WELCOME FROM KENDAL PROBUS CLUB
COMMITTEE: Chairman – John Parker, Past Chairman – Arthur Moss, Secretary – George Thompson, Treasurer – John Ware, Social Secretary – Nigel Sherring, Speaker Secretary – jointly Michael Wolfenden and Nigel Sherring Almoner – Alan Mason,
Club contact: Nigel Sherring (email firstname.lastname@example.org)
Club meets on 2nd and 4th Thursdays most months at Stonecross Manor Hotel Kendal at Noon for 12:30 lunch, followed by a speaker:
13th June 2019 updated picture of the committee.
January 10th Chris Taylor – Indian Weddings
January 24th Helen Clark – Bay Search and Rescue
February 14th Graham Fell – Astronomy
February 28th Will/Judy Clay – Fraud Prevention and Scam Awareness
March 14th Shaun Jamieson – RAF
March 28th Penny McMullen -St John’s Hospice
April 11th ANNUAL GENERAL MEETING
April 25th Jim Bownass – Old Cumberland & Westmorland
May 9th Isobel Stirk – Writers in the First World War
May 23rd Stuart Atkinson – Tourist Guide to the Galaxy
June 13th Geraldine Braithwaite – Botswana
June 27th James Smith – Growing well project
July 11th ANNUAL OUTING Chester – contact Nigel Sherring for further details
July 25th Bill Sharp – A mariner remembers
August 8th Penny Driver – Living and Working in a Man’s World
August 22nd Karen Rose – Use it or lose it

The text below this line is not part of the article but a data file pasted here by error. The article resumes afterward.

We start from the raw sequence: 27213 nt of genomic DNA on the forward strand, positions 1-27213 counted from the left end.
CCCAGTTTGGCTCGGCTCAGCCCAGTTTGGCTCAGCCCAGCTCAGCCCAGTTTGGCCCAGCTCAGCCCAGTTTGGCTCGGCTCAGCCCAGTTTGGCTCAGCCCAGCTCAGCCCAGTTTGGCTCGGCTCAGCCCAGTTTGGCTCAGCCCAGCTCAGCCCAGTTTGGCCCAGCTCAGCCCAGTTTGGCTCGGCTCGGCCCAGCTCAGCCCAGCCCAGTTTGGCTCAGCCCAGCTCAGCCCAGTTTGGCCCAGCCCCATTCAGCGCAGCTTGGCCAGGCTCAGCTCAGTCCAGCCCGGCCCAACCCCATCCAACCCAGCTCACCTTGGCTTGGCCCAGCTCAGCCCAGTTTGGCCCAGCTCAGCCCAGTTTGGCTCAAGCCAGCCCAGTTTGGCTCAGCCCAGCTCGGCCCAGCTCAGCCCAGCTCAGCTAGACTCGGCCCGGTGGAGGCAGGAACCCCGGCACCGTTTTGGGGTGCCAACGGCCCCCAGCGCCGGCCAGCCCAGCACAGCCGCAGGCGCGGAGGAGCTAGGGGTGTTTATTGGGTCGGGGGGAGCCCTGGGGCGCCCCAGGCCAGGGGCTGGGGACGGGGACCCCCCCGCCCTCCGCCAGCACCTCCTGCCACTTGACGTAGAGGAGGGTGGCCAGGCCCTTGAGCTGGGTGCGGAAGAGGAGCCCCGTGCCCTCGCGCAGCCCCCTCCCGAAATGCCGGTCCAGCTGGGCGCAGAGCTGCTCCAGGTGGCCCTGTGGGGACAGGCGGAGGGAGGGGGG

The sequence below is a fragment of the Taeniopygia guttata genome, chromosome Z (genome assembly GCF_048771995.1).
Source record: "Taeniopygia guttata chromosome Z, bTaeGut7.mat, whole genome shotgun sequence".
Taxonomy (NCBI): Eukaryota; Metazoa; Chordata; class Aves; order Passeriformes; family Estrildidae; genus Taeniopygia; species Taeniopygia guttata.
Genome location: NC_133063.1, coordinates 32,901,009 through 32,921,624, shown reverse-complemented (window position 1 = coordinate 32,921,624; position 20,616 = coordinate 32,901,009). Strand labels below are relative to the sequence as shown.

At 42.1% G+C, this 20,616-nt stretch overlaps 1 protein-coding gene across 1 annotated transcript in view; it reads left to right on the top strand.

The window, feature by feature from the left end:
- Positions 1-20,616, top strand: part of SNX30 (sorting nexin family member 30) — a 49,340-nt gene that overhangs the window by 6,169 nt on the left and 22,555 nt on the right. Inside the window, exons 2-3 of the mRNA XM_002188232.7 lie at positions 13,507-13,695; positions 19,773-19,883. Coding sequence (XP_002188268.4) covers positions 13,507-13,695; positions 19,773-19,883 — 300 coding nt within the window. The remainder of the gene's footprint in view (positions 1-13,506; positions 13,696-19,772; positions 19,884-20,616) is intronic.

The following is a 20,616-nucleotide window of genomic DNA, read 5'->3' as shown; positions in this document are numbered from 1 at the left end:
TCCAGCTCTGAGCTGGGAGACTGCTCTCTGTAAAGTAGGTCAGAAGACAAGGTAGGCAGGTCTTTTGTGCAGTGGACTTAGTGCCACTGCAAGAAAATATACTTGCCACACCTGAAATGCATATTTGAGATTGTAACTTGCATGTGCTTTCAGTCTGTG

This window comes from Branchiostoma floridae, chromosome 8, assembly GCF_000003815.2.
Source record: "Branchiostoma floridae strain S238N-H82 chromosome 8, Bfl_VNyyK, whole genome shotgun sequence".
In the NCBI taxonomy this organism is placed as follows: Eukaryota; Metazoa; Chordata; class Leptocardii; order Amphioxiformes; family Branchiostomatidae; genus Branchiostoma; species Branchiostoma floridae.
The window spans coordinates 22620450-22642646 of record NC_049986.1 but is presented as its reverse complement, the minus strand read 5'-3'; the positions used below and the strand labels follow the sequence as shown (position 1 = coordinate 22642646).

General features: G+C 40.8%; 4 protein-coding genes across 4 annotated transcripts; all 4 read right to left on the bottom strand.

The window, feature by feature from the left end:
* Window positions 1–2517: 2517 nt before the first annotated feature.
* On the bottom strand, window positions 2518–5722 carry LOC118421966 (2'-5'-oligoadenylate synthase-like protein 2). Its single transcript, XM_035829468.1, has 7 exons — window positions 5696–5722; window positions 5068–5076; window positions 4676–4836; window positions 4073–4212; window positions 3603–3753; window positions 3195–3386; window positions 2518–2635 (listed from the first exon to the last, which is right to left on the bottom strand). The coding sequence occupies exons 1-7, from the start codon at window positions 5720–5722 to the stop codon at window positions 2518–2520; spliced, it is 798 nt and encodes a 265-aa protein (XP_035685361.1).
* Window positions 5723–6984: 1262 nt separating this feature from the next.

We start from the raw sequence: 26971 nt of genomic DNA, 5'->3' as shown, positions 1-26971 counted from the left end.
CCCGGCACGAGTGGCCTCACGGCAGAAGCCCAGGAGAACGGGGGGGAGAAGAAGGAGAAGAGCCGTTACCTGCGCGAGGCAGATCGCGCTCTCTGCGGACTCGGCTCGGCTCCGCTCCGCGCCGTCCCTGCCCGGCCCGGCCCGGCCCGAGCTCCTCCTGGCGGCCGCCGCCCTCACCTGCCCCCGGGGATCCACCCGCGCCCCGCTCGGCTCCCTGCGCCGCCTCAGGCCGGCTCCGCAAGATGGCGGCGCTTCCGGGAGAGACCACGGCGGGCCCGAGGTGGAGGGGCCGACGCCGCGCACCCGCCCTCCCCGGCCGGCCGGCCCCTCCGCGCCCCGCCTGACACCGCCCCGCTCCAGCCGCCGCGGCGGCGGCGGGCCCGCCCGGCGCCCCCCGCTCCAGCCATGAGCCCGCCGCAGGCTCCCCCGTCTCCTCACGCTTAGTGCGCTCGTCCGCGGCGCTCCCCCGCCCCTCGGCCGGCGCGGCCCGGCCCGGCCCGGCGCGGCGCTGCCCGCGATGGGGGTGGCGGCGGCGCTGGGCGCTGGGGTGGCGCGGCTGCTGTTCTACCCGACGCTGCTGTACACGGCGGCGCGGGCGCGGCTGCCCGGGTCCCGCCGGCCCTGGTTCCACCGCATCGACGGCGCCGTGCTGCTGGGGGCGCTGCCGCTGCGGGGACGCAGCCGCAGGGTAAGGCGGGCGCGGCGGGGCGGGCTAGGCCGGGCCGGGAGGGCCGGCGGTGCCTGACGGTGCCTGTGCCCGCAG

September 12th Hilary Braithwaite – Salvation Army Social Work
September 26th ANNUAL LUNCH (including ladies)
October 10th Lynne Temple – Musical Entertainment
October 24th Roger Bingham – Food
November 14th Alan Hoskins – Kursk
November 28th (Speaker and subject TBA)
December 12th CHRISTMAS LUNCH (including Ladies)
December 26th No meeting
March 28th 2019
The Beetham and Kendal Probus Clubs have explored the possibility of amalgamating the two clubs but each has decided to retain its’ independence.
June 27th 2019
The excursion to Chester on July11th has been cancelled as there was not enough support for it to go ahead.
Minutes of the meeting held on Thursday June 27th 2019
The Chairman welcomed ten members and the Speaker James Smith.
Grace was said by Arthur Moss.
There was no welfare report.
The Minutes of the Meeting held on June 13th were read and approved.
Nigel Sherring said that the trip to Chester would have to be cancelled because of lack of support. He hoped that members would come to the Youth Orchestra Concert in Kendal Parish Church on Sat.29th. The first two pews have been reserved for Probus.
The Chairman introduced James Smith who would be talking about “Growing Well”.
James said he had spent a lifetime in horticulture and before starting “Growing Well” he had worked on a Community Garden in Barrow.